Robert Wilton is a writer, translator, coach and Balkan wanderer. After a dozen
years in the British Civil Service, he was advisor to the Prime Minister of Kosovo
in the years leading to independence, head of policy for the office helping the country
implement independence, and has helped to run an international human rights
mission in Albania. He is the author of five historical novels, and writes on the history and culture of south-eastern Europe. He is an established translator of Albanian poetry, and a documentary screenwriter. He also works as a writing coach and life coach. He is co-founder of The Ideas Partnership, a volunteer-driven charity working for the education and
empowerment of marginalized children, and Chairman of the International Human Rights Film Festival of Albania (https://ihrffa.net/). The text we are publishing is his address at the opening of the last edition of the festival.
Weapons kill: guns, bombs, knives…
Attitudes kill: hatred, fear, jealousy, greed, prejudice…
Ignorance kills, too.
We live in a world where it is possible for us to know more information, more quickly and more easily, than ever before. But the speed and availability of information is creating confusion instead of clarity: in the jungle of possible facts, with our characteristics observed and profiled by those we cannot see, with our data tracked, misled by forces who know what we want to hear and where we will go to hear it, hunted by algorithms, we are prey.
Confused and uncertain, desperate for simplicity and clarity, we are prey to those who offer simple strong messages. We are vulnerable to those who tell us whom to blame for our problems, to those who give us easy answers. In the chaos, manipulation is easy and prejudice is easy, and hate is easy, and they exploit ignorance.
We live in a world where it is possible for us to know other people from different cultures, to visit them, to meet them, more quickly and more easily than ever before. We can meet more foreigners in a one week holiday than our parents met in their whole lives. We can see more foreigners on the streets of our capital cities today, than came in all previous centuries. We can have a more exotic global network of contacts in a single social media friendship group, than most communities have ever known.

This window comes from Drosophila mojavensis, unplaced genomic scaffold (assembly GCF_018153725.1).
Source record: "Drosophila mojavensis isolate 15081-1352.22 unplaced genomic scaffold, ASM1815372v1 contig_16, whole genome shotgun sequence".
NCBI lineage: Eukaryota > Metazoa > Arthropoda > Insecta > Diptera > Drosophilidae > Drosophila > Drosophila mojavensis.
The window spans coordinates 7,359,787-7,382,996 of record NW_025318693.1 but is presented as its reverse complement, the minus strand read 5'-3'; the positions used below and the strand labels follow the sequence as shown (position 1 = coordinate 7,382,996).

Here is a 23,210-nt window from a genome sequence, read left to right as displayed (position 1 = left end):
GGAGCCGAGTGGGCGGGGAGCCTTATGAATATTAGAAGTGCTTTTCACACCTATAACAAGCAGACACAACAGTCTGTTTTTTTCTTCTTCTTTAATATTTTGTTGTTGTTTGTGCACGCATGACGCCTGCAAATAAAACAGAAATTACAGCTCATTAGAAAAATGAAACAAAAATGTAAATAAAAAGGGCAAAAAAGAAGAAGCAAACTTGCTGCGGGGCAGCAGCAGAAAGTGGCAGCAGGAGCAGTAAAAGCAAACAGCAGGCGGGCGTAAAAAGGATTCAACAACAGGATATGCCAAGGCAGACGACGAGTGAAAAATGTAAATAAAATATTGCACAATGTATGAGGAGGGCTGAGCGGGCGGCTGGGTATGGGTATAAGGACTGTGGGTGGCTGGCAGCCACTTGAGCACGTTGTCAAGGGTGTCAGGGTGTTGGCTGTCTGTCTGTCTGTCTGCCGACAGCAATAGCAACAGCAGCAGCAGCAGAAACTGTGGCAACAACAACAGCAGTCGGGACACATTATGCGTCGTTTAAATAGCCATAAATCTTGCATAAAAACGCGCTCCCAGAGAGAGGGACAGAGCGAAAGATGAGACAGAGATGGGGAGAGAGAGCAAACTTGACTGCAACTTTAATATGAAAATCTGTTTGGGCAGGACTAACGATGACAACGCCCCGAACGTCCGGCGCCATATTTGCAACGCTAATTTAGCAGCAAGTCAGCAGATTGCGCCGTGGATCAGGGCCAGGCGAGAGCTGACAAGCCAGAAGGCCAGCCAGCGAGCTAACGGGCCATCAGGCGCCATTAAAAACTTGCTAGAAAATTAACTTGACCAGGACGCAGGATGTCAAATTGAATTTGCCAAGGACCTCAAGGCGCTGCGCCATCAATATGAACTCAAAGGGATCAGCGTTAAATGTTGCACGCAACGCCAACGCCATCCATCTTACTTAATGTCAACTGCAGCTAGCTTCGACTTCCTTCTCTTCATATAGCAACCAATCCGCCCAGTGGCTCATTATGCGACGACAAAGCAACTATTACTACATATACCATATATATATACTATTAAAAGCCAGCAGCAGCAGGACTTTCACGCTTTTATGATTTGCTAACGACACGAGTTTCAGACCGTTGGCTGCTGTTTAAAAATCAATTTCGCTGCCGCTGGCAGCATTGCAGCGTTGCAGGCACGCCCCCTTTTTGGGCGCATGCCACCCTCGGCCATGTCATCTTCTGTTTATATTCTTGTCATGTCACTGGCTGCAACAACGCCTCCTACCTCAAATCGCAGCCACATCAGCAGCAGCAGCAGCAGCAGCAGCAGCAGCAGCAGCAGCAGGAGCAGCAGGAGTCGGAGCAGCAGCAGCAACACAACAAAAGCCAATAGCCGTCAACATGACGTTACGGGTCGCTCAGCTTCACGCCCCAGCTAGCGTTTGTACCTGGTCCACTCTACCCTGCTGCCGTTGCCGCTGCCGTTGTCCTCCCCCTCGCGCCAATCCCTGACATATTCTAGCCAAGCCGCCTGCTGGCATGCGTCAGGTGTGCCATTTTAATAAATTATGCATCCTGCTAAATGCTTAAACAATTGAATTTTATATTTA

But if we remain ignorant about these people, ignorant about the possibilities of global communication, then they will remain foreign, and frightening. Cynical politicians and cynical media present our fellow-humans to us as other, alien, dangerous. Human difference and human interaction – historically the most powerful forces for economic growth and cultural development and intellectual advance – become threats. Humans made strong by genetic diversity are taught to fear difference. Nations created by immigrants are encouraged to reject them.
Ignorance, in the form of racism, murders dozens of people in shopping malls and schools. Ignorance, in the form of extremism, slaughters concert-goers and commuters. Ignorance, in the form of indifference and political ineptness, drowns migrants in the Mediterranean and leaves them to wash up dead on Europe’s beaches, their voices never heard. Each of them is a conversation we never had, a lesson we did not learn, a friend we did not make.
More than two millennia ago, Plato had Socrates saying that if he was wiser than someone else, it was because ‘what I do not know I do not think I know either’. Centuries of scholarship have been based on the principle that humans are distinctive because of our capacity to learn, and that we still have a long way to go. But having created the tools to share and learn knowledge in a way unimaginable even decades ago, we are confused instead of enlightened. And demagogues celebrate and exploit our ignorance: we are first encouraged to build mental barriers, and then physical barriers.
We have the tools – biological and technological – to challenge this. Buried somewhere inside us, we have the hunger to know what we do not know; we have the humanity that seeks to understand those who are unfamiliar to us.
We can challenge our ignorance; we can explore each other; we can be more.